“So I’m seeing this guy,” she says. “And he says he’s poly, but…”
“He’s so not okay with my seeing other people. He has a bunch of other partners. Seems like he falls in love every five minutes. But the second I look at someone else, he’s a mess.”
“That sounds frustrating,” I say.
“It is,” she says. “I don’t get it. He’s been poly for years, so what’s his deal? Why can’t he share? I thought sharing was what poly was all about.”
“Well,” I say. “It seems to me like when you say ‘poly’ and he says ‘poly,’ that you’re talking about different things.”
The sole prerequisite for polyamory is the ability to love more than one person at once.
Polyamory (from Greek πολύ poly, “many, several”, and Latin amor, “love”) is the practice of or desire for intimate relationships with more than one partner, with the knowledge of all partners.
“When did you know you were polyamorous?” the host asks the panelists.
“Oh, practically forever,” one woman says. “As long as I can remember anyway. I’d watch fairy tales where people were jousting to win the heart of the princess and think the whole thing was stupid. I’d wonder why she had to choose. Why couldn’t she date both?”
“I always had crushes on multiple people. It’s just the way am,” someone else answers, nodding.
Whether or not someone chooses to identify as polyamorous often seems to hinge on whether they’ve experienced simultaneous romantic attractions or at least believe that they can.
Polyamorous self-identity most frequently seems to be linked with wanting to be in polyamorous relationships, or wanting poly.
However, the successful maintenance of simultaneous intimate relationships takes more than just simple desire to have them. The realities of wanting poly and having poly are starkly different things.
Some who are good at wanting poly aren’t good at doing the work to keep their relationships healthy, which can include (but is not limited to):
- Acting with integrity
- Responding with courage and vulnerability to difficult situations
- Engaging in open, honest communication
- Practicing adequate time management skills
- Understanding your personal limits in a way that ensures you do not overextend your emotional, attentional, or logistical capacities
- Employing appropriate safer sex and contraceptive measures
- Abiding by your relationship agreements
The act of juggling multiple relationships makes different emotional demands than the state of simply desiring them, so a person who is good at wanting poly relationships may not be any good at having poly relationships.
And finally, the act of sharing in polyamorous relationships is its own category altogether. While there are some polyamorous people who naturally do it well, many others come into their first polyamorous relationships without knowing how to share time and attention with other people in a mature and equitable way.
Sometimes this results in overt bids for more time. In other cases, there can be manufactured emergencies in order to command more of a partner’s attention.
Still others quietly struggle emotionally with feeling left out or ignored until they can adjust, challenging all-or-nothing beliefs surrounding relationships and learning to make the most of the time they have.
Some polyamorous people do state they never experience jealousy. However, many others struggle with insecurity and jealousy — at least occasionally. And instead of working through insecurities, they instead discourage their partner — whether through direct or indirect means — from having other relationships. Even if they themselves have multiple partners or have in the past!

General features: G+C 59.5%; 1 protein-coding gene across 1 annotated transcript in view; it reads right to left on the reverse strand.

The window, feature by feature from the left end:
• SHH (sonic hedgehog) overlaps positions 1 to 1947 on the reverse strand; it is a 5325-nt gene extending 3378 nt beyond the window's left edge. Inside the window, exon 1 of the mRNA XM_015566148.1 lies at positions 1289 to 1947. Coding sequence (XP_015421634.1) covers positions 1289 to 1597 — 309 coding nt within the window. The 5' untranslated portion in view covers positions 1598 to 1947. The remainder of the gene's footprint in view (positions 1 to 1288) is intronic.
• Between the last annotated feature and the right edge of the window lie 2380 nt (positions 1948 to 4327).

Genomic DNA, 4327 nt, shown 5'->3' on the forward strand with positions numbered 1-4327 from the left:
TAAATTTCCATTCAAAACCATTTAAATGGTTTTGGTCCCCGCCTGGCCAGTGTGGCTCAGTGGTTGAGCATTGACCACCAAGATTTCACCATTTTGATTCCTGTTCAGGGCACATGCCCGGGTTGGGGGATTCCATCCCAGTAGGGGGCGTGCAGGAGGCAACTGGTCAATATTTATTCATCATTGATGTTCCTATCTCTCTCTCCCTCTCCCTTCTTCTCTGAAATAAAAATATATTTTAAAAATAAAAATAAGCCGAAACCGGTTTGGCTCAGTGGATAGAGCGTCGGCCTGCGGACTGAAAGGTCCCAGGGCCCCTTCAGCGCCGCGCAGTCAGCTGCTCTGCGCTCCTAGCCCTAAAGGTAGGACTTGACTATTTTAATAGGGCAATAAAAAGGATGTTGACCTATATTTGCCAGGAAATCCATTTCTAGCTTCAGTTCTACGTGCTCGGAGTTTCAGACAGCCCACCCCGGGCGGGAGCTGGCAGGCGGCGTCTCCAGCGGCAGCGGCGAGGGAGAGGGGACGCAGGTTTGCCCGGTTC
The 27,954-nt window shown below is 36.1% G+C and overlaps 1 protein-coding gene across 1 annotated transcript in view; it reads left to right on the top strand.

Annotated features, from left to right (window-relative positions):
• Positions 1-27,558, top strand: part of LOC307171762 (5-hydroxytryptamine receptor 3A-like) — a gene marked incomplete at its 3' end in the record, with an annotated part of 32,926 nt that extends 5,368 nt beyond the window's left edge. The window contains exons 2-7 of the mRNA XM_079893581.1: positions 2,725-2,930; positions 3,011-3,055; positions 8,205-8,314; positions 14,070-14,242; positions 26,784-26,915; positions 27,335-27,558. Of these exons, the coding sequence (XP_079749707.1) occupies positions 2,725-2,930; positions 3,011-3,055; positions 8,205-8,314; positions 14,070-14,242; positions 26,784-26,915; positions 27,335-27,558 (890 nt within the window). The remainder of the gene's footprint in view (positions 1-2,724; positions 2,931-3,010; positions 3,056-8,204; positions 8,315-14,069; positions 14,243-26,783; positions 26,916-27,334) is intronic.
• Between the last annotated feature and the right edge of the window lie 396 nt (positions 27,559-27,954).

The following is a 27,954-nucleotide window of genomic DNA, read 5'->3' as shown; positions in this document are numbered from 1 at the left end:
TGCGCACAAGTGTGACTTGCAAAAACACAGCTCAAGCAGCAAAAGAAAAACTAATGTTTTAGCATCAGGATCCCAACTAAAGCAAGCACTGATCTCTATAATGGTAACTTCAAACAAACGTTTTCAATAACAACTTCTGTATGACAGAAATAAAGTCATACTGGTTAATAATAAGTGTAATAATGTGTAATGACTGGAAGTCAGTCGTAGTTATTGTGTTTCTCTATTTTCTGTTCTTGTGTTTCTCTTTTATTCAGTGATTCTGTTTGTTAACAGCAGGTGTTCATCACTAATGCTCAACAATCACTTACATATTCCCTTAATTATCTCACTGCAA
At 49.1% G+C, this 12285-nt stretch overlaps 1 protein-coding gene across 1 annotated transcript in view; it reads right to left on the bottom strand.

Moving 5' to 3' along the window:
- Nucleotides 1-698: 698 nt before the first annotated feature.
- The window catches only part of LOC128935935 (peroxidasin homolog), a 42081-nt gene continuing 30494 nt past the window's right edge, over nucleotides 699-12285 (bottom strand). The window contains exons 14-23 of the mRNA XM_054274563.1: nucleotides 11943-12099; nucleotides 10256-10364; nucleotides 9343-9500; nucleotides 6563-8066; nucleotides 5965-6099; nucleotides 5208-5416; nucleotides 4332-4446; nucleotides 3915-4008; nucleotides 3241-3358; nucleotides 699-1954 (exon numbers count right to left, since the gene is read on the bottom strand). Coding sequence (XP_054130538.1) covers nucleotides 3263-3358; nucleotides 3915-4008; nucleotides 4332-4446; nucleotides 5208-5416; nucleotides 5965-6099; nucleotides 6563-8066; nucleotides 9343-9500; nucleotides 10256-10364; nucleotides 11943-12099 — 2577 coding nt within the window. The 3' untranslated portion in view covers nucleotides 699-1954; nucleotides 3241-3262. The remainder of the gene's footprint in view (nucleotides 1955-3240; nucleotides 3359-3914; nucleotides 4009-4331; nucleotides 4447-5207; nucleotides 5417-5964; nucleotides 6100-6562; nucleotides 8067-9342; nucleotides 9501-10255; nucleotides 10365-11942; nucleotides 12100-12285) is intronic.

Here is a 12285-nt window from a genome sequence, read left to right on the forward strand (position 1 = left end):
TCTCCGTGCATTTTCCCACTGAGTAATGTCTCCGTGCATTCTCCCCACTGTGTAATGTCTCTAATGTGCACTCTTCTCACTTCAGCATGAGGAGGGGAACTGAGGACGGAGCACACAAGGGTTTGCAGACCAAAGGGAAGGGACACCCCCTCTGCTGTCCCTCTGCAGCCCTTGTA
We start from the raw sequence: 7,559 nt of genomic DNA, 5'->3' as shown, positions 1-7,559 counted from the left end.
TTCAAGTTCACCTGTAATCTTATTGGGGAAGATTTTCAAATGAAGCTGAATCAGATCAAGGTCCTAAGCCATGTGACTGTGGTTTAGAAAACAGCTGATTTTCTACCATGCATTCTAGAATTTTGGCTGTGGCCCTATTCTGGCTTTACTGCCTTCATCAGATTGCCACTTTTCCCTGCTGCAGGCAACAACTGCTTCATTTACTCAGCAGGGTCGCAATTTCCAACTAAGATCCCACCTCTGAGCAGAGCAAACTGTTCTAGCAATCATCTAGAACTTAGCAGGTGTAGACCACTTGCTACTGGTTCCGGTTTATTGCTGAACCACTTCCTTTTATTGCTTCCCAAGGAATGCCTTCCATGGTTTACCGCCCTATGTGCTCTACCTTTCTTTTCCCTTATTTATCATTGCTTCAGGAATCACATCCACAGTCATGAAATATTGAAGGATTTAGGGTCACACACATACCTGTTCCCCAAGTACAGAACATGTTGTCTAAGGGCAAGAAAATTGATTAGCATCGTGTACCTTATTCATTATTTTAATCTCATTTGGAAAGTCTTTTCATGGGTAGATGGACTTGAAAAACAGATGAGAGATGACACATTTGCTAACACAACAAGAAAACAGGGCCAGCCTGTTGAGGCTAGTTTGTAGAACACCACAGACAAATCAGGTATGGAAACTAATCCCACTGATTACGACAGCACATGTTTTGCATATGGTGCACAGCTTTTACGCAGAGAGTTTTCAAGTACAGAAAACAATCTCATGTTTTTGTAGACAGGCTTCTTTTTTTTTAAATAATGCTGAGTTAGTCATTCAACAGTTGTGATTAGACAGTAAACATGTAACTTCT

Just like wanting and having, wanting polyamorous relationships and sharing in polyamorous relationships are not the same thing at all.
A Mix and Match
What’s been interesting to me in my travels as a polyamorous person and working with poly clients is that you can find any combination of the three among a person who identifies as “polyamorous.”
Sometimes you’ll meet polyamorous people who are strong in all 3 spheres: Wanting, Having, and Sharing.
Other times, you might meet someone who is only great at Wanting. They love picking up new partners, but they’re terrible at managing those relationships and fall apart when their partners want to date others.
Or perhaps they’re good at Wanting and Having, but Sharing is the killer.
Poly Without Wanting
While most people do seem to state Wanting Poly as a prerequisite (like the quotes above), I have known a few individuals who identified polyamorous but weren’t necessarily driven to have relationships with multiple people. In fact, I am one of them.
I mentioned in an earlier piece on polyamory and monogamy being a spectrum (not a binary) that I personally consider myself able to have poly or mono relationships and to be happy with either. It really depends on the situation. I could definitely limit myself to a romantic and sexual relationship with one person, so long as I was allowed to be emotionally vulnerable outside of it (and have done so happily in the past).
That said, I’m told by my 3 partners that I’m good at managing relationships, and while it took me some time to adjust when I was newly polyamorous, these days I’m fine with sharing (all my partners see other people).
But then again, my foray into polyamory wasn’t born from dissatisfaction with monogamy but rather an exploration that I made with an open mind. And while it was a rough transition at times, I found many unexpected benefits and made it work for me.
She listens to all of this. And once I’ve explained, she leans forward and says, “Wouldn’t it be easier if ‘I’m poly’ had a little asterisk next to it, and we could just get a breakdown. ‘Oh, Wanting, Having, and Sharing. Very good!'”
I laugh, “‘Hmmm… Sharing and Wanting. Well, we can’t have everything, can we?”
She smirks. “Life would be so much easier with a quick readout.”
My book is out!